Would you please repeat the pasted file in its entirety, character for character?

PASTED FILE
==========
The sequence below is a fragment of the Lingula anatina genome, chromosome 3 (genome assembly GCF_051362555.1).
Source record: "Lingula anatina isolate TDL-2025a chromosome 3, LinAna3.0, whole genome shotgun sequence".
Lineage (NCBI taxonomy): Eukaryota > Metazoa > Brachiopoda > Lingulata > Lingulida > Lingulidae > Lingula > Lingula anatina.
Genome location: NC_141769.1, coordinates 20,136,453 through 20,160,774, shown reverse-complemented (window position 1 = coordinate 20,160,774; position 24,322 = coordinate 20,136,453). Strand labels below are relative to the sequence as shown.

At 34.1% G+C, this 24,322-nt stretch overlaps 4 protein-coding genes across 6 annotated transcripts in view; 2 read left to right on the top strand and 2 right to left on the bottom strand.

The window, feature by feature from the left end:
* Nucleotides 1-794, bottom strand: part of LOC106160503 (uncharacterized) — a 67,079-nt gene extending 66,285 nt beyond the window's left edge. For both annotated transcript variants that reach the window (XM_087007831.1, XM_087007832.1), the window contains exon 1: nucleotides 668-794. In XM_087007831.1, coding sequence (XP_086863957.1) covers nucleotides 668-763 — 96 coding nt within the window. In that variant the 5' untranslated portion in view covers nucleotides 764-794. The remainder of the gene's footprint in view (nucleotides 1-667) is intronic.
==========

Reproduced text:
The sequence below is a fragment of the Lingula anatina genome, chromosome 3 (genome assembly GCF_051362555.1).
Source record: "Lingula anatina isolate TDL-2025a chromosome 3, LinAna3.0, whole genome shotgun sequence".
Lineage (NCBI taxonomy): Eukaryota > Metazoa > Brachiopoda > Lingulata > Lingulida > Lingulidae > Lingula > Lingula anatina.
Genome location: NC_141769.1, coordinates 20,136,453 through 20,160,774, shown reverse-complemented (window position 1 = coordinate 20,160,774; position 24,322 = coordinate 20,136,453). Strand labels below are relative to the sequence as shown.

At 34.1% G+C, this 24,322-nt stretch overlaps 4 protein-coding genes across 6 annotated transcripts in view; 2 read left to right on the top strand and 2 right to left on the bottom strand.

The window, feature by feature from the left end:
* Nucleotides 1-794, bottom strand: part of LOC106160503 (uncharacterized) — a 67,079-nt gene extending 66,285 nt beyond the window's left edge. For both annotated transcript variants that reach the window (XM_087007831.1, XM_087007832.1), the window contains exon 1: nucleotides 668-794. In XM_087007831.1, coding sequence (XP_086863957.1) covers nucleotides 668-763 — 96 coding nt within the window. In that variant the 5' untranslated portion in view covers nucleotides 764-794. The remainder of the gene's footprint in view (nucleotides 1-667) is intronic.